THE INNER COURTYARD – All that you see save for the Incan foundation stone walls was destroyed twice by earthquakes. So much for Spanish ingenuity. They considered the Incas to be pagan savages, but history gave them their comeuppance.
Inner Foundational Walls with classical niches used for ornamentation or statuary. This chamber was probably part of an Incan Temple complex.
Close up of those amazing seams. Even the broken area is toit as a toiger.
Saqsayhuaman was an Incan citadel overlooking the city of Cusco.
These vast grounds were created by quarrying the stone for the structures which created a flat area where large ceremonies could be held.
VIEW OF CUSCO
Looking down on the complex with Cusco just behind me.
Another view of the Saqsayhuaman citadel
This site is filled with aqueducts, canals, and waterfalls. Its actual purpose is unknown as is the case with many Incan structures. It is speculated to be a spa resort for political elites as well as a military outpost for Cusco.
Peruvian woman spinning yarn next to a contented llama. Seriously, check out the look on his face. It’s the best part of the picture. He’s saying, “She’s not all that”.
This mound was a sacred spot for the Incas. It had a special cave where rituals were observed. The Spanish buried it so it wouldn’t interfere with Christian conversions.
ADRIEL – Guiding tours for 26 years.
VICUNA – The animal producing the most valued and rarest local fiber.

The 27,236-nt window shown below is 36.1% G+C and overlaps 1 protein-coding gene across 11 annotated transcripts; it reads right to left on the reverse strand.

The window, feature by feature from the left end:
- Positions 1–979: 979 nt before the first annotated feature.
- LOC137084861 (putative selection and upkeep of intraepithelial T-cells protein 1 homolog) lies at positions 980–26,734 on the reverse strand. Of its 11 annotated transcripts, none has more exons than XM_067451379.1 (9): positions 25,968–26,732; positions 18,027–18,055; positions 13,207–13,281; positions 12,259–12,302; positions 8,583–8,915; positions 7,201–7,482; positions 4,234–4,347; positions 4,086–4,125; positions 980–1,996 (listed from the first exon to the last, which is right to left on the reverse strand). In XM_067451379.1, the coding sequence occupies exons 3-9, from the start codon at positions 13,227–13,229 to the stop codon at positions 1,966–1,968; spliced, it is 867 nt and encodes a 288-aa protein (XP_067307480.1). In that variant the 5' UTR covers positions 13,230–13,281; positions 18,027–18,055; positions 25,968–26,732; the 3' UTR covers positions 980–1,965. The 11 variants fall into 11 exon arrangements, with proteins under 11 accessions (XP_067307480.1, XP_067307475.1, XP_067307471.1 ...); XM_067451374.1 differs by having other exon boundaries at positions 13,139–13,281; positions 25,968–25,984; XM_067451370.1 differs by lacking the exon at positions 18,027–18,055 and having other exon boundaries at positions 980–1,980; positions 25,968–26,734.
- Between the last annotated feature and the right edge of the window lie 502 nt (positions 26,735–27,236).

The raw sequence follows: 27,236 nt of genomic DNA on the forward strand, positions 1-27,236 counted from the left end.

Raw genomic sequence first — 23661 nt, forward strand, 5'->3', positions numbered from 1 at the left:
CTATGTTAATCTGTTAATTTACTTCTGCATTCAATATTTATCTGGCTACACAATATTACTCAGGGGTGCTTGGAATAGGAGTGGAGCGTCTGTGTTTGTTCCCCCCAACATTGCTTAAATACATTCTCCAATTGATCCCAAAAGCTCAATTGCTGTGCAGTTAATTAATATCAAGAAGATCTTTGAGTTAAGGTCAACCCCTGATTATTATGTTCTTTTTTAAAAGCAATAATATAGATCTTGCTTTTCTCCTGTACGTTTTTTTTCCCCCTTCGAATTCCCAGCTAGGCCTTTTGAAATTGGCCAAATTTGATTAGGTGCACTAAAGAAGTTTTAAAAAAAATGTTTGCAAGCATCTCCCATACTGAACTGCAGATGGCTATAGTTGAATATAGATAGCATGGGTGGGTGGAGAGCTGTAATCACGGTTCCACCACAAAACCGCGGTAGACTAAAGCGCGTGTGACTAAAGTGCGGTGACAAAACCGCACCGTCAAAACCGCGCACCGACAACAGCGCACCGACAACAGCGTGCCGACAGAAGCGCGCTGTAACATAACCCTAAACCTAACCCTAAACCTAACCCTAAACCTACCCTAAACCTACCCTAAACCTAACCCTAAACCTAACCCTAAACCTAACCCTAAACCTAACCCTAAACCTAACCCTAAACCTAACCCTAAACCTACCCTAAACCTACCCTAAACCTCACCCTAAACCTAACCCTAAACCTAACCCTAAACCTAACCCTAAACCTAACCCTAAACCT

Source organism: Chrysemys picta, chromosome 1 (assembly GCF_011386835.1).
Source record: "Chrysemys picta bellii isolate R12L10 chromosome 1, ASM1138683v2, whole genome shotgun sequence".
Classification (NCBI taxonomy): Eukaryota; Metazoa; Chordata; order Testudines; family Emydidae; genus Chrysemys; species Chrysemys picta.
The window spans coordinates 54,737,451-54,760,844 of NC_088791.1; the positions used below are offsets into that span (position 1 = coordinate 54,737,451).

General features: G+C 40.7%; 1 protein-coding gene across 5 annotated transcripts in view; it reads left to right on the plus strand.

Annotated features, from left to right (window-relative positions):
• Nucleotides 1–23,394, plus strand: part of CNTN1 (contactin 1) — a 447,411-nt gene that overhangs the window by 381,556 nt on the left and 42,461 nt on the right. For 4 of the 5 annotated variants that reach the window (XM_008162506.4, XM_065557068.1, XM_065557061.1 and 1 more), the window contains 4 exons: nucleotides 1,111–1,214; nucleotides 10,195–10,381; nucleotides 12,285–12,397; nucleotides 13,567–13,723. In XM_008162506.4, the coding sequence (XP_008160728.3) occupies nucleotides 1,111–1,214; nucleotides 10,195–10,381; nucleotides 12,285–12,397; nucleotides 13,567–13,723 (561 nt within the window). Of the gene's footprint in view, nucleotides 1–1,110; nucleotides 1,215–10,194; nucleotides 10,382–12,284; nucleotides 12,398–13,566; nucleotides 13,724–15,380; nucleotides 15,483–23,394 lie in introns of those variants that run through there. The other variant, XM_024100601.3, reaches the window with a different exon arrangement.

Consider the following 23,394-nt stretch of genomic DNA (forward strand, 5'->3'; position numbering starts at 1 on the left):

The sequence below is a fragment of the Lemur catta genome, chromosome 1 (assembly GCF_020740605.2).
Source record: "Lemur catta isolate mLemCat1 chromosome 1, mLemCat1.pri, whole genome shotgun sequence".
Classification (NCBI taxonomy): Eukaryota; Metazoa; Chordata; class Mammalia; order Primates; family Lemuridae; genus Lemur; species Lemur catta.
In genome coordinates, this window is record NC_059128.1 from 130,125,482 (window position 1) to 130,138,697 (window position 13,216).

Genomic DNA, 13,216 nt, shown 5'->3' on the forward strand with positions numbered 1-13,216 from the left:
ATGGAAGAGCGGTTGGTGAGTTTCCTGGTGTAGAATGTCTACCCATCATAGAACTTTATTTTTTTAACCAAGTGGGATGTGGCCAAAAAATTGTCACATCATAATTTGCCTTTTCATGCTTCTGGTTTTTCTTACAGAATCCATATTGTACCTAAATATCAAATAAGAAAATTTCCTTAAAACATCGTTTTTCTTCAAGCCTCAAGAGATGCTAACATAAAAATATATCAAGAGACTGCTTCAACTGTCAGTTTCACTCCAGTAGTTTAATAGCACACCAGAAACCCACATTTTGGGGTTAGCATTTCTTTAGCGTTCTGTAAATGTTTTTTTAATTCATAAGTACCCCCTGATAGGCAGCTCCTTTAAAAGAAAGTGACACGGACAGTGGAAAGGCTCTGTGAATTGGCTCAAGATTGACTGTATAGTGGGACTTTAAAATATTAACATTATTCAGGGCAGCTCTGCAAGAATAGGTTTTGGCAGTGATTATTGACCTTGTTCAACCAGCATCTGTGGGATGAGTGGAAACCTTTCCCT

ANOTHER STICKLESS SELFIE – I have renamed those repellent accessories, Narcissticks.
Containing military, religious, and agricultural structures the site clearly served three purposes. The agricultural terraces are even in use to this day. When they built the terraces, they brought richer topsoil from the bottom of the valley to be utilized in the higher terraces.
INCAN STONE STEPS
VIEW FROM THE TOP
These structures would have supported thatched roofs.
SWEET OLD LADY – Outside a jewelry store where I picked up a nice silver ring with Incan symbols.
Vicuna grazing outside the restaurant where we had a buffet lunch.
DELICIOUS PLATE – Clockwise from the bottom – Llama carpaccio, chicken leg, pasta salad, three pieces of trout paté. That was just the beginning.
ADRIEL – This is his hometown where he grew up.
CANAL – STILL IN USE
FIRST GLIMPSE OF MACHU PICCHU
In high season this area would be jammed.
Discovery of Machu Picchu by Hiram Bingham in 1911.
Me standing proudly in front of Machu Picchu with plastic bag affixed to the back of my hat to prevent sunburn on the back of my neck. I looked like a douche but it worked.
Hiram Bingham was looking for the Lost City of the Incas and was crestfallen when all he got was this! Don’t look a gift horse in the mouth, man. Of course, it was covered in four hundred years of overgrowth. He just wasn’t able to see the potential in a fixer-upper.
Seriously, Bingham, you were disappointed, well there’s no pleasing you.
This space was left empty on purpose because the Incas knew there was a fault line running through it.
All of the terracing you have seen in these pictures of Machu Picchu was built before any of the buildings were constructed. The Incas wanted to insure their stability first. It is because of this method of construction, integrating the use of terraces, that we find Machu Picchu in such good condition today. Without them, much would have been compromised or lost to erosion.